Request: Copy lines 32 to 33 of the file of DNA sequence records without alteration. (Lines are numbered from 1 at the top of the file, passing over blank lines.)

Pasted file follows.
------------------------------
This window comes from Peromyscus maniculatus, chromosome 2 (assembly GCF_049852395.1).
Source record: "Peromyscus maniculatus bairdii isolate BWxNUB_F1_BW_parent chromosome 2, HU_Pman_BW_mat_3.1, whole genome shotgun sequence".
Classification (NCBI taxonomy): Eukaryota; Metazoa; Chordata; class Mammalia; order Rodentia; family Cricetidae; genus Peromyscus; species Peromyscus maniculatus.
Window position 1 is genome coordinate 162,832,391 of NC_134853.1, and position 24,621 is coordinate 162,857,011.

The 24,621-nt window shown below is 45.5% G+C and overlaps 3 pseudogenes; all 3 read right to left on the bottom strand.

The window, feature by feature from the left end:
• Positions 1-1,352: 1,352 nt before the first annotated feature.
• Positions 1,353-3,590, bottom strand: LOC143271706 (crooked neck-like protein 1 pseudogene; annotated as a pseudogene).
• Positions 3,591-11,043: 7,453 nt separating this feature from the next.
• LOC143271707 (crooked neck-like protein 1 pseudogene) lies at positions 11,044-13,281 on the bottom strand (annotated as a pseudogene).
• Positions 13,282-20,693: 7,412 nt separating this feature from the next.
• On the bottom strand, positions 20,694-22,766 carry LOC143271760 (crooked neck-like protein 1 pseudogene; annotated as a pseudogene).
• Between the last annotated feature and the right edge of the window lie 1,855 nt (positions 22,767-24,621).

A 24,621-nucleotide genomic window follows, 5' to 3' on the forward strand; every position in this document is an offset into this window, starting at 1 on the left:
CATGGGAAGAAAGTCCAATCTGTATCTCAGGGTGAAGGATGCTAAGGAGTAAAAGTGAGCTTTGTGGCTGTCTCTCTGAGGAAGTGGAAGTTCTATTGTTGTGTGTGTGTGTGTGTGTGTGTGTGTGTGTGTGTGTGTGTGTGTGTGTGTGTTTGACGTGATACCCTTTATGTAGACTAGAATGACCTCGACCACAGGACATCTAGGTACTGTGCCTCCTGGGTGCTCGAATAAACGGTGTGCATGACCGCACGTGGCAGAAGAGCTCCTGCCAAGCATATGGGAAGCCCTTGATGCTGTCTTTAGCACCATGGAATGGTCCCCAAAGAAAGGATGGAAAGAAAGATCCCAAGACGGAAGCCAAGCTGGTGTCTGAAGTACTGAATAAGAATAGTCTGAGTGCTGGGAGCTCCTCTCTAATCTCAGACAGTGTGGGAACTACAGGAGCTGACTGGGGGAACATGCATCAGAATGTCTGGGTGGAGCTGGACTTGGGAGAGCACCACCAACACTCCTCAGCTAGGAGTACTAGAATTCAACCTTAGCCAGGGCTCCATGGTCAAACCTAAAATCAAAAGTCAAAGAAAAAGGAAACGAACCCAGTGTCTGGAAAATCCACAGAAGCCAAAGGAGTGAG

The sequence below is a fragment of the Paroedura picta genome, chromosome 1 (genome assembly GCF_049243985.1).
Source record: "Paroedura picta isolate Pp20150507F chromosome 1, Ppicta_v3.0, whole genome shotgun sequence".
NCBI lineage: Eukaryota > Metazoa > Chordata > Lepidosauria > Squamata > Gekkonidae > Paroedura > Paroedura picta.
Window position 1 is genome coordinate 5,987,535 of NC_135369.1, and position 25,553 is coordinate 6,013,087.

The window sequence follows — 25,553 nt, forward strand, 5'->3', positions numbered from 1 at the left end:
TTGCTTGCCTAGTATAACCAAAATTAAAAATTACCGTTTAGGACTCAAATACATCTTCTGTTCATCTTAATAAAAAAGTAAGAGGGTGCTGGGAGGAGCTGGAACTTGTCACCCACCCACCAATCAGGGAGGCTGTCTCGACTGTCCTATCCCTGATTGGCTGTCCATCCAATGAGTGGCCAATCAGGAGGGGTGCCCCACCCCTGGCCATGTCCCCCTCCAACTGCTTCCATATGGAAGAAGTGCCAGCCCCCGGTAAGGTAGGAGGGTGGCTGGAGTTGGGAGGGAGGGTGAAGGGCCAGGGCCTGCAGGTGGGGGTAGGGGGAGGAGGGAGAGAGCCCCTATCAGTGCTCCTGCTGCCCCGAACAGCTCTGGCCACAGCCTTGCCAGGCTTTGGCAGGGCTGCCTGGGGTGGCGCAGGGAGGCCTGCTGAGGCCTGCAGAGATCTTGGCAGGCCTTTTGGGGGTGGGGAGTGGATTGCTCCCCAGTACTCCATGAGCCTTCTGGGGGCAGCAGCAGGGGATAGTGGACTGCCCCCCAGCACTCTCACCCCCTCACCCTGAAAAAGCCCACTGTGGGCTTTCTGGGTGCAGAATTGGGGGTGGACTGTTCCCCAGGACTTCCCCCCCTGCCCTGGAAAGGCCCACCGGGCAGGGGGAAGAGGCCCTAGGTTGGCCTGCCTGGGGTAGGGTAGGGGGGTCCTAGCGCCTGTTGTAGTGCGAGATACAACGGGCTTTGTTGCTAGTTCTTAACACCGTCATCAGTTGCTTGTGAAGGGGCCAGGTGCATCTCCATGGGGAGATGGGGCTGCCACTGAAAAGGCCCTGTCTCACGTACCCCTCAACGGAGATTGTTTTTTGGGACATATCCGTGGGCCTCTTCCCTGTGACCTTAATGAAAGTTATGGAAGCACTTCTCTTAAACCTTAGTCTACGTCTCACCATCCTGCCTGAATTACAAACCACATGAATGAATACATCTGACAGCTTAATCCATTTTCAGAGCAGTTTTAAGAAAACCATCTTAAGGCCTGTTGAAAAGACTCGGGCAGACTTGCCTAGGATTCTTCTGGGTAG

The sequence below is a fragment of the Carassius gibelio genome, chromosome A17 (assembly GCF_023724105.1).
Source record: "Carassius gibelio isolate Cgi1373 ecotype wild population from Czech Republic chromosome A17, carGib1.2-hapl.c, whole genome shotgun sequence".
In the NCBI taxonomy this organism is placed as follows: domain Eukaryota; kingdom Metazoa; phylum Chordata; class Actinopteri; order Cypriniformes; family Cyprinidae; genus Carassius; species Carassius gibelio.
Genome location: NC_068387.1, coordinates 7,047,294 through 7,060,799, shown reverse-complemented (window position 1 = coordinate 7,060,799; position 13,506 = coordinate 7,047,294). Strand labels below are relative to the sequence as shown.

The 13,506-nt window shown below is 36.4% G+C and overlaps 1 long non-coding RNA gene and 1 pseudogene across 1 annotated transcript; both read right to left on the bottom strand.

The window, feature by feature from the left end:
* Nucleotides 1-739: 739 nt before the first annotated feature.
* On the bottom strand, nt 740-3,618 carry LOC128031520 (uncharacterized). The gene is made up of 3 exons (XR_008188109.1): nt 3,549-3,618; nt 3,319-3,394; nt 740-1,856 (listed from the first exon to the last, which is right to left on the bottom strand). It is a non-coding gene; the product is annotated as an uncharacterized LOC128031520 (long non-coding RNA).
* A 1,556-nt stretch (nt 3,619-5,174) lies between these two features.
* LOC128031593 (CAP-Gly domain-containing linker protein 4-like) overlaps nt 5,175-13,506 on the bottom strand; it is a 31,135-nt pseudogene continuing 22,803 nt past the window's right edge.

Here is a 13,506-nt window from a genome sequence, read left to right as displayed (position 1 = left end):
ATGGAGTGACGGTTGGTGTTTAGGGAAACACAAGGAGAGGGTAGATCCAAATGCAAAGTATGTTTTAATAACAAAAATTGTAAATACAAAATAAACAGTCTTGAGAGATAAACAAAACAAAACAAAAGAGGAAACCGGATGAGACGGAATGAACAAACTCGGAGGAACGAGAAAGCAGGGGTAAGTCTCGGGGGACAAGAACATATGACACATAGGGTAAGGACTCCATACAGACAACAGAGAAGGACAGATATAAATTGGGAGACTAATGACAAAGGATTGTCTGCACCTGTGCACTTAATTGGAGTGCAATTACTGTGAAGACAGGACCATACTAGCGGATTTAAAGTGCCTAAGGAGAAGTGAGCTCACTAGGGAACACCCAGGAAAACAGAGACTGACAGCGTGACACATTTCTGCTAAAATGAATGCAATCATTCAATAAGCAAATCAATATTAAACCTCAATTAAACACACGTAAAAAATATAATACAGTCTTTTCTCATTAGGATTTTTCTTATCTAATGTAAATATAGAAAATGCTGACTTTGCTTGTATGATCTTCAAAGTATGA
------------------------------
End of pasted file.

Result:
Here is a 13,506-nt window from a genome sequence, read left to right as displayed (position 1 = left end):
ATGGAGTGACGGTTGGTGTTTAGGGAAACACAAGGAGAGGGTAGATCCAAATGCAAAGTATGTTTTAATAACAAAAATTGTAAATACAAAATAAACAGTCTTGAGAGATAAACAAAACAAAACAAAAGAGGAAACCGGATGAGACGGAATGAACAAACTCGGAGGAACGAGAAAGCAGGGGTAAGTCTCGGGGGACAAGAACATATGACACATAGGGTAAGGACTCCATACAGACAACAGAGAAGGACAGATATAAATTGGGAGACTAATGACAAAGGATTGTCTGCACCTGTGCACTTAATTGGAGTGCAATTACTGTGAAGACAGGACCATACTAGCGGATTTAAAGTGCCTAAGGAGAAGTGAGCTCACTAGGGAACACCCAGGAAAACAGAGACTGACAGCGTGACACATTTCTGCTAAAATGAATGCAATCATTCAATAAGCAAATCAATATTAAACCTCAATTAAACACACGTAAAAAATATAATACAGTCTTTTCTCATTAGGATTTTTCTTATCTAATGTAAATATAGAAAATGCTGACTTTGCTTGTATGATCTTCAAAGTATGA